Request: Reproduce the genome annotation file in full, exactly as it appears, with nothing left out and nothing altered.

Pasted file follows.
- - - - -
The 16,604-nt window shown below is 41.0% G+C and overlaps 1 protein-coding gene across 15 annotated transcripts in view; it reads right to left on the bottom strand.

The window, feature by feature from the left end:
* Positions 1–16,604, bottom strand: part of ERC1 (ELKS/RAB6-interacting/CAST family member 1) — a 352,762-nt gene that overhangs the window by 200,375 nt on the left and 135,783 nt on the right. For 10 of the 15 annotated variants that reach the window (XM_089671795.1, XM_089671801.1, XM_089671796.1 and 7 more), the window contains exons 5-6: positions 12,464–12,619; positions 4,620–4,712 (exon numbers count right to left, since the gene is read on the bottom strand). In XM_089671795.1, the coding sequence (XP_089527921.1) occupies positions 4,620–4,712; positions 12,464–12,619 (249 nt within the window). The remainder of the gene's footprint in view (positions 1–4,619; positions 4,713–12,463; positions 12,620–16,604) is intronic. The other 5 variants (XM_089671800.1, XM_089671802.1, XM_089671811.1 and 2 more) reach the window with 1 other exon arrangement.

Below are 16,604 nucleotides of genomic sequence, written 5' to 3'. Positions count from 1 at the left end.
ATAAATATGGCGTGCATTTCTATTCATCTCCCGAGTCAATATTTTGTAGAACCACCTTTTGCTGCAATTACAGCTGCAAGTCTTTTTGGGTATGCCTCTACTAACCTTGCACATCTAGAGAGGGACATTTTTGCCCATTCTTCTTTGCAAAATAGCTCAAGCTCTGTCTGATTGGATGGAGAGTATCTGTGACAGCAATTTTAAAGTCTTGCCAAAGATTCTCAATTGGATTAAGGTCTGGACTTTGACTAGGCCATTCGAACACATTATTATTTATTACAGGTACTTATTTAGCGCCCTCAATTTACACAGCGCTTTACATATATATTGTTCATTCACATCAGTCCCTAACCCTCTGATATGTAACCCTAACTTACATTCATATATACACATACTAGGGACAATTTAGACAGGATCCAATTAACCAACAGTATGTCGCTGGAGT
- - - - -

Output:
The 16,604-nt window shown below is 41.0% G+C and overlaps 1 protein-coding gene across 15 annotated transcripts in view; it reads right to left on the bottom strand.

The window, feature by feature from the left end:
* Positions 1–16,604, bottom strand: part of ERC1 (ELKS/RAB6-interacting/CAST family member 1) — a 352,762-nt gene that overhangs the window by 200,375 nt on the left and 135,783 nt on the right. For 10 of the 15 annotated variants that reach the window (XM_089671795.1, XM_089671801.1, XM_089671796.1 and 7 more), the window contains exons 5-6: positions 12,464–12,619; positions 4,620–4,712 (exon numbers count right to left, since the gene is read on the bottom strand). In XM_089671795.1, the coding sequence (XP_089527921.1) occupies positions 4,620–4,712; positions 12,464–12,619 (249 nt within the window). The remainder of the gene's footprint in view (positions 1–4,619; positions 4,713–12,463; positions 12,620–16,604) is intronic. The other 5 variants (XM_089671800.1, XM_089671802.1, XM_089671811.1 and 2 more) reach the window with 1 other exon arrangement.

Below are 16,604 nucleotides of genomic sequence, written 5' to 3'. Positions count from 1 at the left end.
ATAAATATGGCGTGCATTTCTATTCATCTCCCGAGTCAATATTTTGTAGAACCACCTTTTGCTGCAATTACAGCTGCAAGTCTTTTTGGGTATGCCTCTACTAACCTTGCACATCTAGAGAGGGACATTTTTGCCCATTCTTCTTTGCAAAATAGCTCAAGCTCTGTCTGATTGGATGGAGAGTATCTGTGACAGCAATTTTAAAGTCTTGCCAAAGATTCTCAATTGGATTAAGGTCTGGACTTTGACTAGGCCATTCGAACACATTATTATTTATTACAGGTACTTATTTAGCGCCCTCAATTTACACAGCGCTTTACATATATATTGTTCATTCACATCAGTCCCTAACCCTCTGATATGTAACCCTAACTTACATTCATATATACACATACTAGGGACAATTTAGACAGGATCCAATTAACCAACAGTATGTCGCTGGAGT